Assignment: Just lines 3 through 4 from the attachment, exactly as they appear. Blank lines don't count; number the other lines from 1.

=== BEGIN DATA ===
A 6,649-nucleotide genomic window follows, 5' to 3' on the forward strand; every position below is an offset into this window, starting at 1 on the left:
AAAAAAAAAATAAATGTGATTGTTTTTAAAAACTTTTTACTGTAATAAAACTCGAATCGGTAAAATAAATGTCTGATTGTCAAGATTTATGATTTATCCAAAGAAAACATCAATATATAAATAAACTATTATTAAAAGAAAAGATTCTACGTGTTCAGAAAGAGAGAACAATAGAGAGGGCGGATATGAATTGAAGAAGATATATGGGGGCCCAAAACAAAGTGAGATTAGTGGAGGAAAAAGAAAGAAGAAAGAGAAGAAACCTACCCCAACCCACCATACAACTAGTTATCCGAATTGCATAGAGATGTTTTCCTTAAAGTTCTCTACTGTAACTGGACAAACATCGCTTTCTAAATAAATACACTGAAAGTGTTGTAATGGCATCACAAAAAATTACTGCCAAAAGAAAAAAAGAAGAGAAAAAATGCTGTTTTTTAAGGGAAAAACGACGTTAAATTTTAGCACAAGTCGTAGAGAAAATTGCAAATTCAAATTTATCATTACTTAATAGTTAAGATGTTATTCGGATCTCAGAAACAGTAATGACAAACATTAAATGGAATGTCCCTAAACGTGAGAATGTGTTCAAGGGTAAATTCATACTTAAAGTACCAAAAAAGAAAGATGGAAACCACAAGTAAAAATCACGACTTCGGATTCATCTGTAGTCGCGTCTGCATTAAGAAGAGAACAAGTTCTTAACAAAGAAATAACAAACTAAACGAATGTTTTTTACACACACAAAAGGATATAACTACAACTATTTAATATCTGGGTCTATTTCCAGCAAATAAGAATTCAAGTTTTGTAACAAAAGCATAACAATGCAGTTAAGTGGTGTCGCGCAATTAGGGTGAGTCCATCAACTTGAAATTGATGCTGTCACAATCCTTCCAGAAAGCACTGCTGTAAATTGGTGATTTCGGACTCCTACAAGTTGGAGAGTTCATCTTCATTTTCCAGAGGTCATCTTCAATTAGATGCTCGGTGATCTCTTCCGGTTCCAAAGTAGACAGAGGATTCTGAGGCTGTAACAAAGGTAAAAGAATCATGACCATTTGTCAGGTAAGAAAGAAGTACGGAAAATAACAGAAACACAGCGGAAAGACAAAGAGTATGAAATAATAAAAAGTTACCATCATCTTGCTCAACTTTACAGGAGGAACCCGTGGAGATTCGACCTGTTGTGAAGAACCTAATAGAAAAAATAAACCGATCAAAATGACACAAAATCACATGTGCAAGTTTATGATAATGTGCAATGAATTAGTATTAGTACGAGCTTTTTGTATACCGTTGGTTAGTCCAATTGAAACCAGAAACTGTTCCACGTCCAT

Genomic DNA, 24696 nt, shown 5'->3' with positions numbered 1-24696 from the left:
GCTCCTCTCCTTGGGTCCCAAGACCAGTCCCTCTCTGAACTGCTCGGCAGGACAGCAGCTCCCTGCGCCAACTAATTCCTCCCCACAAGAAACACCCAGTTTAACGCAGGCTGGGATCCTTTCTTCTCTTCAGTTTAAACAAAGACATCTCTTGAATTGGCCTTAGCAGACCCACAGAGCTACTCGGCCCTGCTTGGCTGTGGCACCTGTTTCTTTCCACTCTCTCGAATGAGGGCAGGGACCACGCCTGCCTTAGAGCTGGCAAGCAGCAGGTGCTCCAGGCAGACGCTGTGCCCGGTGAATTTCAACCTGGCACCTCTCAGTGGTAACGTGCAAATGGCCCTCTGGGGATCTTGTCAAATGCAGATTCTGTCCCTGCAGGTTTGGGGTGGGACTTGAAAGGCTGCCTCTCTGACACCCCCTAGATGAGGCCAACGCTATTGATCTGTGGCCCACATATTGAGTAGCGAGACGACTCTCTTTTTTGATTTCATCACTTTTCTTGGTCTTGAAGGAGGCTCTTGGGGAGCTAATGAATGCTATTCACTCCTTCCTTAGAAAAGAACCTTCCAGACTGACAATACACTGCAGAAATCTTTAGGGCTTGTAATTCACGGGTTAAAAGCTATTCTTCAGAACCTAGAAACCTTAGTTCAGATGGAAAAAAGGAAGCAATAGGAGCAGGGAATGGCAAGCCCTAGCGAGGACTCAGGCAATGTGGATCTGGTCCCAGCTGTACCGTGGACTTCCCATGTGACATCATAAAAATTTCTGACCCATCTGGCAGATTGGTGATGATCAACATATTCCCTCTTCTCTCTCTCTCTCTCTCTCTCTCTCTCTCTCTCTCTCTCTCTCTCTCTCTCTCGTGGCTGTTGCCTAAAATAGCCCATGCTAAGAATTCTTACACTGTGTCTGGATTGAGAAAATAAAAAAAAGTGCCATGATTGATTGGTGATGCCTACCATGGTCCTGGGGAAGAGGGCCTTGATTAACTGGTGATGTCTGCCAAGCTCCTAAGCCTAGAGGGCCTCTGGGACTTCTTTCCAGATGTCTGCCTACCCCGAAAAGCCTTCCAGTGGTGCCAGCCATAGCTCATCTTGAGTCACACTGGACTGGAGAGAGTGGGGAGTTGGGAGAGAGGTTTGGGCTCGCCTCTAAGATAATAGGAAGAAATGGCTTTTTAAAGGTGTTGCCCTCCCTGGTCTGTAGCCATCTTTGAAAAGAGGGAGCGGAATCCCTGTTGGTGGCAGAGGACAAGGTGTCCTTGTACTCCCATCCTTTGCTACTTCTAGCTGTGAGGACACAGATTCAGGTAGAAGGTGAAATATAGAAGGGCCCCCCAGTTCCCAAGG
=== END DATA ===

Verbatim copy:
Genomic DNA, 24696 nt, shown 5'->3' with positions numbered 1-24696 from the left:
GCTCCTCTCCTTGGGTCCCAAGACCAGTCCCTCTCTGAACTGCTCGGCAGGACAGCAGCTCCCTGCGCCAACTAATTCCTCCCCACAAGAAACACCCAGTTTAACGCAGGCTGGGATCCTTTCTTCTCTTCAGTTTAAACAAAGACATCTCTTGAATTGGCCTTAGCAGACCCACAGAGCTACTCGGCCCTGCTTGGCTGTGGCACCTGTTTCTTTCCACTCTCTCGAATGAGGGCAGGGACCACGCCTGCCTTAGAGCTGGCAAGCAGCAGGTGCTCCAGGCAGACGCTGTGCCCGGTGAATTTCAACCTGGCACCTCTCAGTGGTAACGTGCAAATGGCCCTCTGGGGATCTTGTCAAATGCAGATTCTGTCCCTGCAGGTTTGGGGTGGGACTTGAAAGGCTGCCTCTCTGACACCCCCTAGATGAGGCCAACGCTATTGATCTGTGGCCCACATATTGAGTAGCGAGACGACTCTCTTTTTTGATTTCATCACTTTTCTTGGTCTTGAAGGAGGCTCTTGGGGAGCTAATGAATGCTATTCACTCCTTCCTTAGAAAAGAACCTTCCAGACTGACAATACACTGCAGAAATCTTTAGGGCTTGTAATTCACGGGTTAAAAGCTATTCTTCAGAACCTAGAAACCTTAGTTCAGATGGAAAAAAGGAAGCAATAGGAGCAGGGAATGGCAAGCCCTAGCGAGGACTCAGGCAATGTGGATCTGGTCCCAGCTGTACCGTGGACTTCCCATGTGACATCATAAAAATTTCTGACCCATCTGGCAGATTGGTGATGATCAACATATTCCCTCTTCTCTCTCTCTCTCTCTCTCTCTCTCTCTCTCTCTCTCTCTCTCTCTCTCTCTCGTGGCTGTTGCCTAAAATAGCCCATGCTAAGAATTCTTACACTGTGTCTGGATTGAGAAAATAAAAAAAAGTGCCATGATTGATTGGTGATGCCTACCATGGTCCTGGGGAAGAGGGCCTTGATTAACTGGTGATGTCTGCCAAGCTCCTAAGCCTAGAGGGCCTCTGGGACTTCTTTCCAGATGTCTGCCTACCCCGAAAAGCCTTCCAGTGGTGCCAGCCATAGCTCATCTTGAGTCACACTGGACTGGAGAGAGTGGGGAGTTGGGAGAGAGGTTTGGGCTCGCCTCTAAGATAATAGGAAGAAATGGCTTTTTAAAGGTGTTGCCCTCCCTGGTCTGTAGCCATCTTTGAAAAGAGGGAGCGGAATCCCTGTTGGTGGCAGAGGACAAGGTGTCCTTGTACTCCCATCCTTTGCTACTTCTAGCTGTGAGGACACAGATTCAGGTAGAAGGTGAAATATAGAAGGGCCCCCCAGTTCCCAAGG